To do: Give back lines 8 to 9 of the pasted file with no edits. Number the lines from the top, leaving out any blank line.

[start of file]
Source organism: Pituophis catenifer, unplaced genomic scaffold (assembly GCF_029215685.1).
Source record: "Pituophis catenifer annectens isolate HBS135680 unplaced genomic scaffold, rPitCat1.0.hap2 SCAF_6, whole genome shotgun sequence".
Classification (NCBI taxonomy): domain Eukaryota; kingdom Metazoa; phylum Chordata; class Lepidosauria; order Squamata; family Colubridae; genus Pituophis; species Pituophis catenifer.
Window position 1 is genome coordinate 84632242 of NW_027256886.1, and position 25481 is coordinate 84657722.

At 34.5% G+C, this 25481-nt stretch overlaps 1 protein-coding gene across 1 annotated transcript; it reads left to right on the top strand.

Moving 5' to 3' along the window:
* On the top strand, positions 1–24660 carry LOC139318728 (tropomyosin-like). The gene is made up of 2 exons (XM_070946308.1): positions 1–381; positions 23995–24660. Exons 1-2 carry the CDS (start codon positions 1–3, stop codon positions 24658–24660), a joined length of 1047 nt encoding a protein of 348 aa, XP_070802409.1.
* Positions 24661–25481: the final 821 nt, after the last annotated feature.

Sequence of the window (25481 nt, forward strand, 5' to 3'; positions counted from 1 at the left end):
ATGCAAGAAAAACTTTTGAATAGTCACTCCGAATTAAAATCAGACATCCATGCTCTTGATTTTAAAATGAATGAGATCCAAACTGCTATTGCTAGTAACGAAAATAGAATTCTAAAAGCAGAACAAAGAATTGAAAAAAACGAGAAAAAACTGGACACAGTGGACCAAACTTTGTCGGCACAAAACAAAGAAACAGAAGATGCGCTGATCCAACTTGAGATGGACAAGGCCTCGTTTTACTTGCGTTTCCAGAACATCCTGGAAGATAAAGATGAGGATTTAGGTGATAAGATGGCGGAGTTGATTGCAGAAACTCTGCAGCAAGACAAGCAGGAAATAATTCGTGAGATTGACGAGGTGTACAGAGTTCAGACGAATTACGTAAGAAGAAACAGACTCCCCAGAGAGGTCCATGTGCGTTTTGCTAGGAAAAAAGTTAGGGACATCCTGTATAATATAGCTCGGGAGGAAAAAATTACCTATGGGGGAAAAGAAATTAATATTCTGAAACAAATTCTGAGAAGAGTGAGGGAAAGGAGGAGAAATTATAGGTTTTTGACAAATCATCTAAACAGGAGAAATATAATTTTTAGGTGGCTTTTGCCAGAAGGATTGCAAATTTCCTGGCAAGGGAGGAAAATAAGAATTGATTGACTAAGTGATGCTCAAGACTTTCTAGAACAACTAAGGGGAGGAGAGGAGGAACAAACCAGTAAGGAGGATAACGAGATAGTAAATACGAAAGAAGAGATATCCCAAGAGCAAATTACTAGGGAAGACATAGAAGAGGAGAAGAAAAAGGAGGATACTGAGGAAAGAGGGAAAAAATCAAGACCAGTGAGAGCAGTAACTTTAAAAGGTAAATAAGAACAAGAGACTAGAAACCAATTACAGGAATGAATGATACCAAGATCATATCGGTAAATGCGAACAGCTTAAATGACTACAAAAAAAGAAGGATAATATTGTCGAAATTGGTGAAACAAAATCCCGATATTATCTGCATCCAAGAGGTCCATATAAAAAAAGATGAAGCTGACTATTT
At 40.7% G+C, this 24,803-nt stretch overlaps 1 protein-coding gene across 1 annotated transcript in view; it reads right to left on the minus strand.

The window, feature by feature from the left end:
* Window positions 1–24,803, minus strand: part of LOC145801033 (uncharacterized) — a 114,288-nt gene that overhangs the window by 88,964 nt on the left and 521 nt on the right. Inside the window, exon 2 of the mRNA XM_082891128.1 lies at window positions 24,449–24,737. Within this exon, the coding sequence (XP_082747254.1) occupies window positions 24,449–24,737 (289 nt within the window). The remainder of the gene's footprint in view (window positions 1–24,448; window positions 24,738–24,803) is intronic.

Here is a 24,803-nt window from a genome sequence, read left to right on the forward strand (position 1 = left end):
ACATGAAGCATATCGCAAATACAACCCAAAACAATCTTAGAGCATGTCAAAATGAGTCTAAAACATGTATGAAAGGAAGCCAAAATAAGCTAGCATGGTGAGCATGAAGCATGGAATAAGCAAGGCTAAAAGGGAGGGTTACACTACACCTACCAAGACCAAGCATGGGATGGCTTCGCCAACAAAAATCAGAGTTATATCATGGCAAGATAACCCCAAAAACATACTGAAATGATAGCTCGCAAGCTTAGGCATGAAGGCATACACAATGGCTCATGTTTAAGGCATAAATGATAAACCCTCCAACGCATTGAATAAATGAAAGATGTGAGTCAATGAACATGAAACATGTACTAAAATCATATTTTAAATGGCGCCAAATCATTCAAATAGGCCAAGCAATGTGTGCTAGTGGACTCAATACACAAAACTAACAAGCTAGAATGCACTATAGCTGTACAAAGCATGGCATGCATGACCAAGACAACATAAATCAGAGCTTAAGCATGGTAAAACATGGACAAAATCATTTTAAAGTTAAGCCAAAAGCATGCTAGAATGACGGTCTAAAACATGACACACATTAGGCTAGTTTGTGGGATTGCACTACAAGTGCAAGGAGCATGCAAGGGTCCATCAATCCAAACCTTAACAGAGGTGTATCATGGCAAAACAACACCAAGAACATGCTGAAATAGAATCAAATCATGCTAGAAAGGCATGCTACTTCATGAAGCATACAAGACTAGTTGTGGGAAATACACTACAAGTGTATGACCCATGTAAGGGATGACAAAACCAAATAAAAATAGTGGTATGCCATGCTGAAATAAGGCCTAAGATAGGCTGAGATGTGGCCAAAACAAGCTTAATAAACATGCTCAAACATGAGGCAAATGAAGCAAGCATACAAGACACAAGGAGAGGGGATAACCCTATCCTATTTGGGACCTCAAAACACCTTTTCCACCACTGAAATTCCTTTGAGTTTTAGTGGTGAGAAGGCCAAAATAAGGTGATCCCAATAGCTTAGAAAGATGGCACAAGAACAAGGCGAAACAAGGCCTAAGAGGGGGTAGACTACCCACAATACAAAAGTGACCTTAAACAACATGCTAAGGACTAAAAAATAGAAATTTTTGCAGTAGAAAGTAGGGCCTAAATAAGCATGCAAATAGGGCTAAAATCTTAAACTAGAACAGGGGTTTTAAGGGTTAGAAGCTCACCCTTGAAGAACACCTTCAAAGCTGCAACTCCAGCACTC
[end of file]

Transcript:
* Positions 24661–25481: the final 821 nt, after the last annotated feature.

Sequence of the window (25481 nt, forward strand, 5' to 3'; positions counted from 1 at the left end):